To Kierkegaard each person has the same starting place on the same journey. Likewise, each generation also travels the same road as the generation before it. This journey is the journey of faith. “Faith is the highest passion in a human being. Many in every generation may not come that far, but none comes further.” All I can say is that I wonder why no “growth” is possible, no evolution in the meaning of the old stories… Yet Kierkegaard caricaturizes the belief that life is experienced as ever changing, in flux:
“One must go further, one must go further.” This need to go on is of ancient standing. Heraclitus the ‘obscure’ who re-posited his thoughts in his writings and his writings in the Temple of Diana (for his thoughts had been his armor in life, which he therefore hung up in the temple of the goddess), the obscure Heraclitus has said, “One can never walk through the same river twice.” The obscure Heraclitus had a disciple who didn’t remain standing there but went further and added, “One cannot do it even once.” Poor Heraclitus to have such a disciple! This improvement changed the Heraclitan principle into an Eleatic doctrine denying movement, and yet all that disciple wanted was to be a disciple of Heraclitus who went further, not back to what Heraclitus abandoned.
Reading Kierkegaard on this point, a person finds herself fumbling with the concept of change based on Heraclitus. Yet I will argue with him from a “common sense” position. If one claims faith but never practices it, it is never actualized. I had a friend for a while who put it another way, “Before I converted to Judaism, I had a Baptist friend who was always inviting me to her church. I went a couple of times, but it seemed like each week they preached the same sermon, ‘Believe.’ The thing was, though, that I couldn’t see that before each sermon they didn’t already believe and why they didn’t want to move on before that initial moment.” Without denying the need for God in our lives, we wanted to say that the conversion experience was not enough for us. We wanted more.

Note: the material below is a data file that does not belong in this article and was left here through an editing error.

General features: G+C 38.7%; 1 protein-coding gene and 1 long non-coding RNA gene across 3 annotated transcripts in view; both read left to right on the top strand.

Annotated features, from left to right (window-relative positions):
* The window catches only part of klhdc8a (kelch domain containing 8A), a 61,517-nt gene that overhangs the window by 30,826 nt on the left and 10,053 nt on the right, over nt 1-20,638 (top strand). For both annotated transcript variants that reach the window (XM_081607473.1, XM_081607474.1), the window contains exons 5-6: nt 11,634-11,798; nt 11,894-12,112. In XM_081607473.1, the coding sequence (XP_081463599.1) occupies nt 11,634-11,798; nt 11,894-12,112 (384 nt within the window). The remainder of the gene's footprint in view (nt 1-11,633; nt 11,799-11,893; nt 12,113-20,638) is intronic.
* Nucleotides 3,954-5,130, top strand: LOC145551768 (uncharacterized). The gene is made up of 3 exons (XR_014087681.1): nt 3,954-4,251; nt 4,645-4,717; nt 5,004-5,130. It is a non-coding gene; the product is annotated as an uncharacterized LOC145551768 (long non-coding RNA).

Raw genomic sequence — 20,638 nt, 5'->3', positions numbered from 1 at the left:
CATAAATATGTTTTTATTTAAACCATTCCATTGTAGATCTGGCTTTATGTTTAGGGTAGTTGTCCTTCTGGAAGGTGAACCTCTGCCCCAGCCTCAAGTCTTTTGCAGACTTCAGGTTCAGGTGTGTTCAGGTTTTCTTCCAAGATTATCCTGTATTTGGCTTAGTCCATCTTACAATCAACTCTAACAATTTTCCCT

Of course, on the record, this friend and I grew apart, in part because of a rabbi I had. I am sure it is very much my fault, in fact, but perhaps it is an example of one of those experiences in life when somehow a particularly friendship is rendered incomplete. The brakeage of relationships proves that there is change, as much as the healing. And of course, without change there can be neither brakeage or healing. Instead all things would be harmonious, unchanging, and dead.
Another way of looking at is that there are two existing worlds, side by side: the World of Justice, which is unchanging, and the World of Mercy, in which brakeage and healing is possible. None of us would survive the World of Justice. We all live in the World of Mercy, where despite our sins we are continually given a second chance. True, there is suffering in the World of Mercy, yet in that World God works through humankind to bring about Completion–and Salvation–for human beings.
As for Heraclitus, I–like his student–would take his saying further: I never step over the same river twice. I am also never the same person twice. For I change as much as the river. And in my changing, my energy may pass over the changing river… though we are both changed by the experience, perhaps.